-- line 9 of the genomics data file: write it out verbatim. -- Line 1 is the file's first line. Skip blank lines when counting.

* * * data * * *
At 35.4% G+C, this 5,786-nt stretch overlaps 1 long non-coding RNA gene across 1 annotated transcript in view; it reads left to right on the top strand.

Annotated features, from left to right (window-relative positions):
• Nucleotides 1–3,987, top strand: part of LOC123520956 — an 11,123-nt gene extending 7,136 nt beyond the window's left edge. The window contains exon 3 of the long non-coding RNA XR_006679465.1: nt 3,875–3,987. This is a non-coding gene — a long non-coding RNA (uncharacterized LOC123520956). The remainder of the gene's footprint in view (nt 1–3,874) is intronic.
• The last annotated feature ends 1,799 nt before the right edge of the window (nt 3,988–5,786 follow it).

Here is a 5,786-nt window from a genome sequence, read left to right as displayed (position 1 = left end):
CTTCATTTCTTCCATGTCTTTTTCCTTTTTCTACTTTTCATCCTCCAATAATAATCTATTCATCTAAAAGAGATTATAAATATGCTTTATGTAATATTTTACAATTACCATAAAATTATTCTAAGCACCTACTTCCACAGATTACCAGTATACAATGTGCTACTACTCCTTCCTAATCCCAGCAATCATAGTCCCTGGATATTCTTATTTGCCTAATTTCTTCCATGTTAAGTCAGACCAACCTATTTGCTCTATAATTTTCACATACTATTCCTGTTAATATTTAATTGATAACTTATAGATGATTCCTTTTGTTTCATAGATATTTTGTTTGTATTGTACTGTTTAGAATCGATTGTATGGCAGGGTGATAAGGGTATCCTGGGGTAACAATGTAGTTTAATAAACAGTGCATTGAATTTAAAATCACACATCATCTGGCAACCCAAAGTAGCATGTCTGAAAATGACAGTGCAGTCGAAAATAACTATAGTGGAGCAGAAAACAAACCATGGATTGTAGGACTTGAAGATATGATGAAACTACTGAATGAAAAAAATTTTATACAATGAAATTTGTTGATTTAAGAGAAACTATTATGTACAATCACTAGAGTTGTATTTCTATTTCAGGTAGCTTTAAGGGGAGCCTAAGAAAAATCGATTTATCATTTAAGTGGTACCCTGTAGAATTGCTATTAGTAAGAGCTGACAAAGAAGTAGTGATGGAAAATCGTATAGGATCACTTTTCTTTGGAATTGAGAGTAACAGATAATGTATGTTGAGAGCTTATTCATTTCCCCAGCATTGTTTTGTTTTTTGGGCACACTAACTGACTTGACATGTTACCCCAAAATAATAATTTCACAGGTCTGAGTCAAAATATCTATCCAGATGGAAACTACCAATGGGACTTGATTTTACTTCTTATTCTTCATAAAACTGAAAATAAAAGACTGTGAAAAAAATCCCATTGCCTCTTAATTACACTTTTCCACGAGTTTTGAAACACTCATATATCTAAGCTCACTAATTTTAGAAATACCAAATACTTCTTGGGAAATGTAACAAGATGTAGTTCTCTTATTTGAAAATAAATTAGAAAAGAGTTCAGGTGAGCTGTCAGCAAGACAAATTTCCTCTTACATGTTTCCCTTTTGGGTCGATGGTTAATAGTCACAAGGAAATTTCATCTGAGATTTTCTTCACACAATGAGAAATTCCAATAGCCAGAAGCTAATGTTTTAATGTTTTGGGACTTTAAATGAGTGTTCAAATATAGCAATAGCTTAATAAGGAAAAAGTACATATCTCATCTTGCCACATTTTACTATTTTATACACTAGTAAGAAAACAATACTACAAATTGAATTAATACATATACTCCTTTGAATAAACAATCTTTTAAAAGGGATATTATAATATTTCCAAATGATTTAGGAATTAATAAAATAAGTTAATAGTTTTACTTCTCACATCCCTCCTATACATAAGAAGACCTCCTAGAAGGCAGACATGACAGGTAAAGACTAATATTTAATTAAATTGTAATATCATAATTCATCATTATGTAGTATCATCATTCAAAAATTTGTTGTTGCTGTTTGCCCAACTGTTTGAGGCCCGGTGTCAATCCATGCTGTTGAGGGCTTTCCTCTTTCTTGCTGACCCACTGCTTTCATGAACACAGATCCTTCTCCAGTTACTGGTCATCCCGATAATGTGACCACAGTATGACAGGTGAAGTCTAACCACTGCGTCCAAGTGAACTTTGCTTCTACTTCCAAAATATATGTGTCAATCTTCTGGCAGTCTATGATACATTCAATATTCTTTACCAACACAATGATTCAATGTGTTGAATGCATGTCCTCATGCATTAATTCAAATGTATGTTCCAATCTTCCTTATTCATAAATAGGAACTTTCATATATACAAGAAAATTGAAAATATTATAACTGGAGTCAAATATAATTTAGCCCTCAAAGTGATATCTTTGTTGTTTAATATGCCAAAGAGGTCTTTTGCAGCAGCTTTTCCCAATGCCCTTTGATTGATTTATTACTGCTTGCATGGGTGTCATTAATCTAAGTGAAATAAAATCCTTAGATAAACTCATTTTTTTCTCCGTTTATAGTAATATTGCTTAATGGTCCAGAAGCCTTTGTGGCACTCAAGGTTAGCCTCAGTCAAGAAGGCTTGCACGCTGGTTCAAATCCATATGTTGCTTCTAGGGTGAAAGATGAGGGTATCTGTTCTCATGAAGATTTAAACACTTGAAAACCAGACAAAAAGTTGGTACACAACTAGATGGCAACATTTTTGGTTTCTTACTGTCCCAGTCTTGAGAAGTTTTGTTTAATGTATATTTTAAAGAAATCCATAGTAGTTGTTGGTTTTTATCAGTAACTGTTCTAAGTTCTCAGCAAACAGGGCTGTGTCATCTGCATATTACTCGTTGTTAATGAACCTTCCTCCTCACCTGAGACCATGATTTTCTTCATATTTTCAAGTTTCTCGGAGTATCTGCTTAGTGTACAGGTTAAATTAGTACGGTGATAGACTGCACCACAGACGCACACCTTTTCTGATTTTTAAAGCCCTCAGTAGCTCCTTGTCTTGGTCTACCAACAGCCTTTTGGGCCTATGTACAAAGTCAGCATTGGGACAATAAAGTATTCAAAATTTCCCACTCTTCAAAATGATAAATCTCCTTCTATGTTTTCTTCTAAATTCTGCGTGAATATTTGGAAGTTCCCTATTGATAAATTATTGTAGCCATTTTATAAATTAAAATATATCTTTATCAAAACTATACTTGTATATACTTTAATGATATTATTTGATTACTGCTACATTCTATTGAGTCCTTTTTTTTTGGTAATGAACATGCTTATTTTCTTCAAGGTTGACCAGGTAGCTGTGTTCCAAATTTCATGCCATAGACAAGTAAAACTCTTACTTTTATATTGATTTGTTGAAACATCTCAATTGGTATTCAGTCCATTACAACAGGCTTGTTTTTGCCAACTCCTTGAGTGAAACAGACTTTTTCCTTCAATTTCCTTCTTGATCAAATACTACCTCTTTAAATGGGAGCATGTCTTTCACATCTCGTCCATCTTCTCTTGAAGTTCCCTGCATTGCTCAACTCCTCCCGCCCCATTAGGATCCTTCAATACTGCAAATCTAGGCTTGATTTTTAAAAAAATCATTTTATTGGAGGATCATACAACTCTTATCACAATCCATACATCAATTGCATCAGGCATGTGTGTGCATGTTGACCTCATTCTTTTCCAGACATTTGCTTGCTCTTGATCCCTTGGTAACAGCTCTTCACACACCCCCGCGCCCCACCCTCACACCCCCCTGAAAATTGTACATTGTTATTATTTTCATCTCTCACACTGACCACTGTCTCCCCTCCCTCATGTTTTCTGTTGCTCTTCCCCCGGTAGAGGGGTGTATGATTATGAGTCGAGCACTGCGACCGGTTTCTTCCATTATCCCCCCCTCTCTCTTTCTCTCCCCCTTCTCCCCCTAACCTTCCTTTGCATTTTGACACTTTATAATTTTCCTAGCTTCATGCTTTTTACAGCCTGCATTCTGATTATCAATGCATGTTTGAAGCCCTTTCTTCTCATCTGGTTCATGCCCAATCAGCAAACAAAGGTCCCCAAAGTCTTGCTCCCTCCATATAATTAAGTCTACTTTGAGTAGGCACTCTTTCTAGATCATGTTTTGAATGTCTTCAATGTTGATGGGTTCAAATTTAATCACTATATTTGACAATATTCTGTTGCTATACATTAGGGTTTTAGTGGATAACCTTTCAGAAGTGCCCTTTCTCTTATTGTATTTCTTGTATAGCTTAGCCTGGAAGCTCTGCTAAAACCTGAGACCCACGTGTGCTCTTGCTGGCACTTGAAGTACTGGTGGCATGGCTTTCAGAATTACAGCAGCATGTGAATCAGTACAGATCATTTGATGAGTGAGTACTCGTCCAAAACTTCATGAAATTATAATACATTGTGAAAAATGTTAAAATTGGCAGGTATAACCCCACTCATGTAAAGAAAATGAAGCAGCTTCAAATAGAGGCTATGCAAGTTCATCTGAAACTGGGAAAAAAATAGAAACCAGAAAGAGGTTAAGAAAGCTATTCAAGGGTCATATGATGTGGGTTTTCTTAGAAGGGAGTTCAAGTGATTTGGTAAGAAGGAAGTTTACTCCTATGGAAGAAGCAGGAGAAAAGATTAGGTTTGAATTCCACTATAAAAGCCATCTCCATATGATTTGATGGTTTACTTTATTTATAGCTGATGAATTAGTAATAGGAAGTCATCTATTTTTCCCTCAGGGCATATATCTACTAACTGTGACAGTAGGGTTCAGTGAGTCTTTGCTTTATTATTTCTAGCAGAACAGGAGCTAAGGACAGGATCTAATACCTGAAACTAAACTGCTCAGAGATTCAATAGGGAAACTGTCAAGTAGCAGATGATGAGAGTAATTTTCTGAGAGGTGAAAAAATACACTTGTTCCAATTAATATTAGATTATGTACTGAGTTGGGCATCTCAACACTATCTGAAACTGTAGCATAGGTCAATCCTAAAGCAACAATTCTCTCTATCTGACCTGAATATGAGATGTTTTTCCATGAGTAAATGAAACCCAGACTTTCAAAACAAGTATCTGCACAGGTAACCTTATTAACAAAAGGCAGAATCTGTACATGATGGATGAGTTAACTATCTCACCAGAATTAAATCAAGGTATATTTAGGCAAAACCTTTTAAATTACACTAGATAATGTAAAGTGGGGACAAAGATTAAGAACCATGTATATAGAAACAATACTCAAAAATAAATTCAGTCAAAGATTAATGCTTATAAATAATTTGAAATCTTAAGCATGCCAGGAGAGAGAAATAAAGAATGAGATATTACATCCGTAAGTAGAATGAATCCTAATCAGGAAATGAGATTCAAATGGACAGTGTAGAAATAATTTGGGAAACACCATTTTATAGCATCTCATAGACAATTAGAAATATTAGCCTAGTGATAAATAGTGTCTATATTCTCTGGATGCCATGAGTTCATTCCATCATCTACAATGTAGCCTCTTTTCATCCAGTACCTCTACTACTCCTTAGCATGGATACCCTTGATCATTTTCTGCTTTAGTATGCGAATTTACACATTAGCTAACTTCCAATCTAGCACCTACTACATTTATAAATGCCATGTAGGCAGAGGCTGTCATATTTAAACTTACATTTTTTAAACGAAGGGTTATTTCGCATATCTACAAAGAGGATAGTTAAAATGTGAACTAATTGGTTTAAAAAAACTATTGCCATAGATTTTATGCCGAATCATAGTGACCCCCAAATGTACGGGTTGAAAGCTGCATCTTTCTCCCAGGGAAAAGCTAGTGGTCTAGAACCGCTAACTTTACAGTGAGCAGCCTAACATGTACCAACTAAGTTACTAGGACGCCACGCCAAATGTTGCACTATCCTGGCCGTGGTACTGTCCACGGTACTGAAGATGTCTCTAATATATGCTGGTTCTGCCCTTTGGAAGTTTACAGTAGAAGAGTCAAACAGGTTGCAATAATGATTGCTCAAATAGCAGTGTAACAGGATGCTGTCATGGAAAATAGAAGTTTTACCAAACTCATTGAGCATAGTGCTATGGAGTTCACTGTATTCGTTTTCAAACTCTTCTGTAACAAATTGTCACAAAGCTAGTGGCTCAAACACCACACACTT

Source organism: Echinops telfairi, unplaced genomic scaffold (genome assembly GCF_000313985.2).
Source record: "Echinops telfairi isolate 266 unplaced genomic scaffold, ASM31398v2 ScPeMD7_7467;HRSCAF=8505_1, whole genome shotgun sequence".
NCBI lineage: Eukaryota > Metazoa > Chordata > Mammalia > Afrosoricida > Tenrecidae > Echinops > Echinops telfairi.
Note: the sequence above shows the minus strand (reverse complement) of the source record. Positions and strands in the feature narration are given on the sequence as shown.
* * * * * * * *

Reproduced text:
NCBI lineage: Eukaryota > Metazoa > Chordata > Mammalia > Afrosoricida > Tenrecidae > Echinops > Echinops telfairi.